Pierre Bonnard, Garden, ca. 1935, Oil on canvas
I am done with Winter. Turning my calendar to March, while there’s still snow on the ground ? No thank you.
Spring fever has me itching to throw open my apartment windows, and let the fresh air in—to escape the frigid Wisconsin weather, and bleak grey scenery, and take a walk through Bonnard’s colorful Garden. For now, I’ll have to make-do with fresh flowers and Rifle Paper Co.’s beautiful blooms. When Spring finally decides to roll around, I’ll be checking these warm weather cravings off my to-do list:
- A visit to my favorite annual event at the Milwaukee Art Museum, Art in Bloom, a tribute to art and flowers, March 27th to 30th.
- Smitten Kitchen’s Spring Panzanella, a delicious twist on classic panzanella (and who doesn’t love bread salad?)
- An afternoon at Estebrook Beer Garden with the husband, and run around the neighboring dog park with Auggie Doggie (who is bouncing off the walls this Winter).
This past weekend, the husband and I braved the humid weather to visit the annual Lakefront Festival of Art at the Milwaukee Art Museum. This year, 180 artists from around the world displayed their works, from paintings and ceramic wares, to fiber and jewelry, amongst them a couple of familiar favorites, Cali Hobgood and Nick Wroblewski, as well as at least one new fave, Sarah Giannobile.
Giannobile’s gem-like forms are woven into delicate webs, each work a dream-like expression of the artist’s subconscious, explorations of childhood memories of farm-life in Missouri.
The Milwaukee Art Museum’s annual event, Art in Bloom: A Tribute to Art and Flowers, April 11-14, 2013, features stunning floral arrangements, created by local designers, paired with works from the museum’s collection. This event has become a favorite of mine over the years, and is certainly a welcome breath of spring this year, after a full week of rain. I tend to gravitate toward the arrangements which subtly mirror their counterparts, and this year’s arrangements did not disappoint—many of the artfully arranged blooms, graceful studies of color and emotion, rather than direct imitations of composition. [all photos by Michael Brown]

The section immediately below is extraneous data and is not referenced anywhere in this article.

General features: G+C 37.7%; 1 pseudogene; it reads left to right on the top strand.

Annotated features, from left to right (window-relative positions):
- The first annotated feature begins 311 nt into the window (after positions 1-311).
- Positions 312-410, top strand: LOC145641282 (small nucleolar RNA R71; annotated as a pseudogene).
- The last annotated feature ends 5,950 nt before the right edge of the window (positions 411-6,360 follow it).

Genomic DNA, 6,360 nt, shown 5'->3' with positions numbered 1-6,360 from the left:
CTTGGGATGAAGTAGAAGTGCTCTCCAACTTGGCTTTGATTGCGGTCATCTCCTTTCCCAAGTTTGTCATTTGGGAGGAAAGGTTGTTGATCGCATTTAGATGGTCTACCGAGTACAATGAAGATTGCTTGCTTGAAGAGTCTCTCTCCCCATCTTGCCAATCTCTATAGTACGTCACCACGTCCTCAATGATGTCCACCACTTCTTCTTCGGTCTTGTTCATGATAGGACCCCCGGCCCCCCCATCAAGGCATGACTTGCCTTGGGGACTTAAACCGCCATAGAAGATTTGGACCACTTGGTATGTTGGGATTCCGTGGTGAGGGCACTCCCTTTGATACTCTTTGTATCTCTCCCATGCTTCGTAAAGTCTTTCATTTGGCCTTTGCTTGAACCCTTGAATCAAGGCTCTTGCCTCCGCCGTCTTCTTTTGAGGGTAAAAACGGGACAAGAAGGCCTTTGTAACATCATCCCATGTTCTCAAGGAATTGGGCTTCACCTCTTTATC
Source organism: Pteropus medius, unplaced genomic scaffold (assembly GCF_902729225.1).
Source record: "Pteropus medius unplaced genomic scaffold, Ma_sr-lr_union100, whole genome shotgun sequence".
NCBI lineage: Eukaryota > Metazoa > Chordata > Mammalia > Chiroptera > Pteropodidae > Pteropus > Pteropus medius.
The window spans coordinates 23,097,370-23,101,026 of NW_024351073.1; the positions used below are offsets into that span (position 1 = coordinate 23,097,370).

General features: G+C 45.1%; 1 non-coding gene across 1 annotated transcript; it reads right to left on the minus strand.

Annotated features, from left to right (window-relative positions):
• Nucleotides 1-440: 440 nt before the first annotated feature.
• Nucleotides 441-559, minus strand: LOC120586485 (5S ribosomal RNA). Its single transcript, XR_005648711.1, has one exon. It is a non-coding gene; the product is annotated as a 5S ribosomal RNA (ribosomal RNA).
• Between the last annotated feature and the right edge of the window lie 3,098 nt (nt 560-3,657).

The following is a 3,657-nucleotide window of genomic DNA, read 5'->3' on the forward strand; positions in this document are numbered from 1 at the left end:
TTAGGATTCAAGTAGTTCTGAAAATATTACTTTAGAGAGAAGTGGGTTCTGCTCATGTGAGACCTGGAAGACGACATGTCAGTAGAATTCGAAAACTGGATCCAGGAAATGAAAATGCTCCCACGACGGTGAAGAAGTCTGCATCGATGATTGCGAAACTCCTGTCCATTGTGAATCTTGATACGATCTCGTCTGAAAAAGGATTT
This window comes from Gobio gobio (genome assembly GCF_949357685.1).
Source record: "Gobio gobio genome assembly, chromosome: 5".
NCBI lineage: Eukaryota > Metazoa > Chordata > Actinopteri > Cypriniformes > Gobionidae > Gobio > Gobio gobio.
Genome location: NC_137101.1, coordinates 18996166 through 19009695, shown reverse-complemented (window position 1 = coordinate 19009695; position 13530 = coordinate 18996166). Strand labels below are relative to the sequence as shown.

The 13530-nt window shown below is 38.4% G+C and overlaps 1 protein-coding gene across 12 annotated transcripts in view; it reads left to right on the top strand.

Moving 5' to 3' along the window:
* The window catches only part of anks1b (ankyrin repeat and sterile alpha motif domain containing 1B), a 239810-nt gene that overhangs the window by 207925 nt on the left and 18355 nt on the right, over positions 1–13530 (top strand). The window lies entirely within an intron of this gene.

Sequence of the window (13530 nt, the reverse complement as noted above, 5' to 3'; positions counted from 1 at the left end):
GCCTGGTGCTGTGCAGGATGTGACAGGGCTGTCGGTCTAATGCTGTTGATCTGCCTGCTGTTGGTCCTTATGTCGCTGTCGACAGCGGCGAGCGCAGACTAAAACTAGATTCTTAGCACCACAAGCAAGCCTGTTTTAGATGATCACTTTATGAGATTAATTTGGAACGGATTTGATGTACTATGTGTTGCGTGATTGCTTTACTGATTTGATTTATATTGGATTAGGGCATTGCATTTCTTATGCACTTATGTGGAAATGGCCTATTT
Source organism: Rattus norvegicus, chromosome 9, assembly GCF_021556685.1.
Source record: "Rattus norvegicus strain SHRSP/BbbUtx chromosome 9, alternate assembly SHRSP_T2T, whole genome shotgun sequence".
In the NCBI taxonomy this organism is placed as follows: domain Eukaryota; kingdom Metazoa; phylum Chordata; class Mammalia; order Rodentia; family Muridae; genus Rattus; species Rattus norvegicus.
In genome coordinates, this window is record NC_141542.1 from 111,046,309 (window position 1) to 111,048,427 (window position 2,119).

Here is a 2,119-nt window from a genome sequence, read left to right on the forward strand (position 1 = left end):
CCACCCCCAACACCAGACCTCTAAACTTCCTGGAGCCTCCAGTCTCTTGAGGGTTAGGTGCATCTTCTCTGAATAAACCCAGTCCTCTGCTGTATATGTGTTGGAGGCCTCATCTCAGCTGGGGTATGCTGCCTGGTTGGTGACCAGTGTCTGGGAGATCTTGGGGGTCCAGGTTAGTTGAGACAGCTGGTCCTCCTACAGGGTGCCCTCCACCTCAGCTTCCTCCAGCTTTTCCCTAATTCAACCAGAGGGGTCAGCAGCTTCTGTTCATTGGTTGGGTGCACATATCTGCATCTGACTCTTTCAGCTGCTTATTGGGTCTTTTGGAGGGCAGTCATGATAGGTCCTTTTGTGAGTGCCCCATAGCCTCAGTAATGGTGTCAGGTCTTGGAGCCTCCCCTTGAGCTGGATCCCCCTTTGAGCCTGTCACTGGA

Kees van Dongen (Dutch, 1877–1968), Place Vendome, 1918–20, Oil on canvas
I’ve always adored this work, Place Vendome, a permanent resident of The Mrs. Harry L. Bradley Collection at the Milwaukee Art Museum. Although Dutch-born French painter and printmaker, Kees van Dongen, is most renowned for his sensual female portraits, I find myself drawn to his charmingly vibrant scenes of bustling Parisian streets, crowded racetracks and teeming seascapes. Van Dongen remained committed to the short-lived Fauvist style throughout his career, his subjects emerging from strong painterly strokes, and stretches of bold unblended color.
Kees van Dongen, Maria, 1907–10, Oil on canvas
MAM After Dark is a monthly after-hours event at the Milwaukee Art Museum, centered around the museum’s featured exhibition. Tonight’s MAM After Dark: Cancan, highlighting the current exhibition “Posters of Paris: Toulouse-Lautrec and His Contemporaries,” offered a peek at the Brew City Bombshells Burlesque Troupe, French cuisine by Milwaukee’s Coquette Cafe, wine tasting, and live music by Milwaukee Hot Club. Though I didn’t get to stay long, it’s always fun to experience the featured exhibition amid a setting that emulates the energy and spirit of the works themselves. Although French poster exhibits have been exhausted many times over, “Posters of Paris” was still a joy to visit, the sheer scale of choice works quite stunning, the selection—an engaging mixture of instantly recognizable prints (that adorned many of our dorm room walls, including mine) and novel preparatory studies, which allowed wonderful insight into each artist’s design process.
Leonetto Cappiello (Italian, 1875-1942)
Chocolat Klaus, 1903
Henri de Toulouse-Lautrec
Divan Japonais, 1893
Milwaukee Art Museum
This year marks the 50th anniversary of The Milwaukee Art Museum’s annual juried art festival, the Lakefront Festival of Arts. The Lakefront Festival features more than 170 artists, this year featuring a commendable variety of artists (an improvement upon last year’s selection in my opinion). A few of my favorites this year include photographer Cali Hobgood, mixed media artist Dolan Geiman, and printmaker Nick Wroblewski.
John Taylor’s Shirts
Cali’s hand-colored black and white photographs capture everyday objects, isolated in a manner which, in Cali’s words: “gives them an iconic nature that moves the images from the everyday to a moment from our lives.” Striking in person, I can attest to the power of Cali’s photographs (especially her large-scale prints, in which the stunning hand-coloring can truly be appreciated). My only complaint, how am I to choose just one? (as at least one of these prints will inevitably be joining the ‘must have’ list). Envelope and The Manuscript over my desk? Flippers or The Sink in the bathroom?
Virginia Den Collection
Mixed media artist Dolan Geiman uses up-cycled materials to create contemporary yet rustic folk pieces which don the homes of privates collectors and windows of international retailers alike.
Navigating the Night
Hand-cut woodblock print
I am beyond drawn to the lovely nature-inspired woodblock prints by Midwest-based artist Nick Wroblewski. The printmaker’s latest works, including Navigating the Night, demonstrate an especially discerning sense of balance and color.